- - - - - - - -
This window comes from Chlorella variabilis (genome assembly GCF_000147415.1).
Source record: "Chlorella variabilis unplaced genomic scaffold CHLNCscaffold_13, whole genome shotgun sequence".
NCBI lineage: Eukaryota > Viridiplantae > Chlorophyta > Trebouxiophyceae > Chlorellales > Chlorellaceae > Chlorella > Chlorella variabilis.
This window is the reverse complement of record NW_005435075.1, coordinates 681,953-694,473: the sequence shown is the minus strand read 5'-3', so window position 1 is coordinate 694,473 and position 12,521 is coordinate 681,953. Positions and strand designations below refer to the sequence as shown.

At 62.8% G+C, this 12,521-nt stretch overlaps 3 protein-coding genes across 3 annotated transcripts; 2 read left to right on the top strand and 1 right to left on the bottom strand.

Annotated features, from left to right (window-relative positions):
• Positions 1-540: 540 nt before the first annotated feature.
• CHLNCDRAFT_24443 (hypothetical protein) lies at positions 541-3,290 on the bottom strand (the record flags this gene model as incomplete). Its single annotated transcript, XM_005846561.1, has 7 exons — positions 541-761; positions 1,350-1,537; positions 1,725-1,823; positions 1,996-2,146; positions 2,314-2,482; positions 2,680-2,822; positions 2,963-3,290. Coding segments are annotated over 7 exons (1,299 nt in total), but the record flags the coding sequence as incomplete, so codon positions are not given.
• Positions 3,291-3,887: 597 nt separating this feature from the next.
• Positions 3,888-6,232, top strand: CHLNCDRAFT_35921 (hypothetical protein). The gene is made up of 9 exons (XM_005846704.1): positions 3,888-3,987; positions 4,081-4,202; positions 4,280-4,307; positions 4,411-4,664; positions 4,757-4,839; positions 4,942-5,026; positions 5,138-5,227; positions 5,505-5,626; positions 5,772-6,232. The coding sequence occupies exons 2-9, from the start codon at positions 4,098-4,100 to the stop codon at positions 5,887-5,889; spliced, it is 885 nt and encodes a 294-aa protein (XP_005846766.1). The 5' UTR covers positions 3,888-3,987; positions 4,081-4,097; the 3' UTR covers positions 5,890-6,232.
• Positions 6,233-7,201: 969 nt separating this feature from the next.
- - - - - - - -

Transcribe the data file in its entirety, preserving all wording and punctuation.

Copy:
This window comes from Chlorella variabilis (genome assembly GCF_000147415.1).
Source record: "Chlorella variabilis unplaced genomic scaffold CHLNCscaffold_13, whole genome shotgun sequence".
NCBI lineage: Eukaryota > Viridiplantae > Chlorophyta > Trebouxiophyceae > Chlorellales > Chlorellaceae > Chlorella > Chlorella variabilis.
This window is the reverse complement of record NW_005435075.1, coordinates 681,953-694,473: the sequence shown is the minus strand read 5'-3', so window position 1 is coordinate 694,473 and position 12,521 is coordinate 681,953. Positions and strand designations below refer to the sequence as shown.

At 62.8% G+C, this 12,521-nt stretch overlaps 3 protein-coding genes across 3 annotated transcripts; 2 read left to right on the top strand and 1 right to left on the bottom strand.

Annotated features, from left to right (window-relative positions):
• Positions 1-540: 540 nt before the first annotated feature.
• CHLNCDRAFT_24443 (hypothetical protein) lies at positions 541-3,290 on the bottom strand (the record flags this gene model as incomplete). Its single annotated transcript, XM_005846561.1, has 7 exons — positions 541-761; positions 1,350-1,537; positions 1,725-1,823; positions 1,996-2,146; positions 2,314-2,482; positions 2,680-2,822; positions 2,963-3,290. Coding segments are annotated over 7 exons (1,299 nt in total), but the record flags the coding sequence as incomplete, so codon positions are not given.
• Positions 3,291-3,887: 597 nt separating this feature from the next.
• Positions 3,888-6,232, top strand: CHLNCDRAFT_35921 (hypothetical protein). The gene is made up of 9 exons (XM_005846704.1): positions 3,888-3,987; positions 4,081-4,202; positions 4,280-4,307; positions 4,411-4,664; positions 4,757-4,839; positions 4,942-5,026; positions 5,138-5,227; positions 5,505-5,626; positions 5,772-6,232. The coding sequence occupies exons 2-9, from the start codon at positions 4,098-4,100 to the stop codon at positions 5,887-5,889; spliced, it is 885 nt and encodes a 294-aa protein (XP_005846766.1). The 5' UTR covers positions 3,888-3,987; positions 4,081-4,097; the 3' UTR covers positions 5,890-6,232.
• Positions 6,233-7,201: 969 nt separating this feature from the next.